As a young girl, Lola Pettway (1941-2022), daughter of Allie and John the Baptist Pettway, was influenced by her mother’s quilting circle, which included Lucy Mingo and Candis Pettway. Her mother worked at the Freedom Quilting Bee in nearby Alberta and supplied her with remnant Sears corduroy that she used to create some of her best-known quilts.
Another influence was her neighbor, Lucy T. Pettway. When Lucy T. aired her quilts (known for their technical virtuosity), Lola seized the opportunity to look at her work.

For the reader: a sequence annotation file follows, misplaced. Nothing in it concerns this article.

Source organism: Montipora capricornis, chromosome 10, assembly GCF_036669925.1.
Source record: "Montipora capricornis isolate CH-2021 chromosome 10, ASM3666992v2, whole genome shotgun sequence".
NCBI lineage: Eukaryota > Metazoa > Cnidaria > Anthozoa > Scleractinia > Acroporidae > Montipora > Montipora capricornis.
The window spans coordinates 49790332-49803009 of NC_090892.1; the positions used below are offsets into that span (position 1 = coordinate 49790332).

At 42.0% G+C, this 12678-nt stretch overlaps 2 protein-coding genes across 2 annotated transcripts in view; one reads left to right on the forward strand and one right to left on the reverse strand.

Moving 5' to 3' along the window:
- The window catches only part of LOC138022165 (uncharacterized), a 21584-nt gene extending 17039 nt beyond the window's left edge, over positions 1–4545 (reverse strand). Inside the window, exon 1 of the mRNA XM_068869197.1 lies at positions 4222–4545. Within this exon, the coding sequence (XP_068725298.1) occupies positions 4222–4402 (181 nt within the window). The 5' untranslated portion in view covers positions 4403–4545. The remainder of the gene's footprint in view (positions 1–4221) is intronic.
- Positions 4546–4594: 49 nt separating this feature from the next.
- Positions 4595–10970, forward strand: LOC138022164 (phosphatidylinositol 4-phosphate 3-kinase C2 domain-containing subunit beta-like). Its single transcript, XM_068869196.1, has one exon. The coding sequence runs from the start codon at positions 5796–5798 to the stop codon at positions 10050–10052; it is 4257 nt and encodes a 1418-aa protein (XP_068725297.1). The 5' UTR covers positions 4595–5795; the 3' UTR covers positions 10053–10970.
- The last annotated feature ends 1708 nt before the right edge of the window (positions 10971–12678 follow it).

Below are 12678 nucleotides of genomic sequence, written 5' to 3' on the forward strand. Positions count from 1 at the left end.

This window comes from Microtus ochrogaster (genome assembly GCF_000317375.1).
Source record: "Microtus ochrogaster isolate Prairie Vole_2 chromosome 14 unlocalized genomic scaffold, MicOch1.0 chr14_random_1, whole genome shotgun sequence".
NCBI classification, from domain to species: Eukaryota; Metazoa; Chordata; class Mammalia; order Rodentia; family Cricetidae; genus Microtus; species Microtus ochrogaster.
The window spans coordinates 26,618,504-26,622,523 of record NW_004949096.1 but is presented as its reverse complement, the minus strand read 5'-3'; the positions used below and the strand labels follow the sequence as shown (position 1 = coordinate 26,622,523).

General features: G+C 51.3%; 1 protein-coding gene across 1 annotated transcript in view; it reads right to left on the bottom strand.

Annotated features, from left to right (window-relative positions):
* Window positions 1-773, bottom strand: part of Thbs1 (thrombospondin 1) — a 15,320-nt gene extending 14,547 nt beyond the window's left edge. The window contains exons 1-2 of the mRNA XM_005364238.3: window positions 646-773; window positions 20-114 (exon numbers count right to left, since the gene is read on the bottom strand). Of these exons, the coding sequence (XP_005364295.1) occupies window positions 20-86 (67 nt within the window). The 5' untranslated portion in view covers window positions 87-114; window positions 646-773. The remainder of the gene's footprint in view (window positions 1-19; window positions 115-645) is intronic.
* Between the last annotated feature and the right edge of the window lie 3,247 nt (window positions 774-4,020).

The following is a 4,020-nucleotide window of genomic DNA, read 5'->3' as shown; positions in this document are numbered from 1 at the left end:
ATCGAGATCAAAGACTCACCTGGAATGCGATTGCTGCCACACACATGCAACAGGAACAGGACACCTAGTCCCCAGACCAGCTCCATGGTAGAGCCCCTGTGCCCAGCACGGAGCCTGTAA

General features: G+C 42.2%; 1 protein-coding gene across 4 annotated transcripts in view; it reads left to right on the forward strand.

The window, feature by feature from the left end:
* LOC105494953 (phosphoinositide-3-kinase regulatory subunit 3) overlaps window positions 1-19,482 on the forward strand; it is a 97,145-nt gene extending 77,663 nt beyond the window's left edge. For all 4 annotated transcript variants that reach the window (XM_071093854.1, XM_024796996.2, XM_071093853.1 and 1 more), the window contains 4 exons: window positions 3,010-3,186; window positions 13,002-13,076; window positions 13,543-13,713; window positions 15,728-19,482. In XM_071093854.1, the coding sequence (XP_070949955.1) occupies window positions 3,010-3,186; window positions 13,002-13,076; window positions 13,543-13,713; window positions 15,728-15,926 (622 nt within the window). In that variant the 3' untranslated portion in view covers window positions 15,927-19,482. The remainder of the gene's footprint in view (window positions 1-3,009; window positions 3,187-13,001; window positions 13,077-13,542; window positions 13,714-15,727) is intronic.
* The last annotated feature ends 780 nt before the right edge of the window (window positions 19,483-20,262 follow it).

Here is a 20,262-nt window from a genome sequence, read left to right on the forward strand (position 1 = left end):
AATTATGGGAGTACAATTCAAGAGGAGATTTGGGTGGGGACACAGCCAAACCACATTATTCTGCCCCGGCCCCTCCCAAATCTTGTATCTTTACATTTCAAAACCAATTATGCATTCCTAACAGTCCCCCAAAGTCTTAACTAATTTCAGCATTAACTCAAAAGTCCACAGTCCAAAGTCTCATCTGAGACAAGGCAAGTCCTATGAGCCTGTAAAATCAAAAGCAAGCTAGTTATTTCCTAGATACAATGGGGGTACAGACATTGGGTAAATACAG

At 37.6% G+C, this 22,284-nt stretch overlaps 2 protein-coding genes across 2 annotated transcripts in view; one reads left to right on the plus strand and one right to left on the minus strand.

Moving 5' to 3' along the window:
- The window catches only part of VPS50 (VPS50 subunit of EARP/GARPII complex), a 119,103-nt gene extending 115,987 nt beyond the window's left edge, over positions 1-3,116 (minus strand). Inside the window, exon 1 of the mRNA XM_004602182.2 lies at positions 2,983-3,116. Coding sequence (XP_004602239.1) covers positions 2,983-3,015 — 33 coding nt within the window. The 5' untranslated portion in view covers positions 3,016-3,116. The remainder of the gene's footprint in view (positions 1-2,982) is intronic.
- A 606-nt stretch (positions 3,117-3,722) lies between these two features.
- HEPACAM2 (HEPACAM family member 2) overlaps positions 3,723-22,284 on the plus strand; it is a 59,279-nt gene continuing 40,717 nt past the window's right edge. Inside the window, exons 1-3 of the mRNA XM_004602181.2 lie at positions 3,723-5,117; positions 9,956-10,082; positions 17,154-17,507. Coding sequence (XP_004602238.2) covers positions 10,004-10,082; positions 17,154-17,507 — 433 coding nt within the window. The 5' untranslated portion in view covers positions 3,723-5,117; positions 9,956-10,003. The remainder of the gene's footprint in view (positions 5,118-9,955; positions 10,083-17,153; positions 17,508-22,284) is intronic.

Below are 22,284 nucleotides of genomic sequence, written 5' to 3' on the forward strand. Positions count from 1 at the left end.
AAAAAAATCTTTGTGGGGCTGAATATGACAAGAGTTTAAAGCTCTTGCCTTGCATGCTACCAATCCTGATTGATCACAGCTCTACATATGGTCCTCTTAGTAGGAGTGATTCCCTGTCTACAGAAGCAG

She would hang them all the way around her house. And every day I would get up, and she was hanging a different set out. I would go there and look at those quilts. Walk all the way around her fence. I would just look at her beautiful quilts and got so much joy looking at them.
Over time, a system of mutual inspiration developed through these public displays of quilts. The critical spaces constructed around quilts on the wire became de facto versions of a local gallery or museum.
Lola Pettway’s work is in the permanent collection of The Metropolitan Museum of Art and the Minneapolis Institute of Art.
Learn more about Lola Pettway here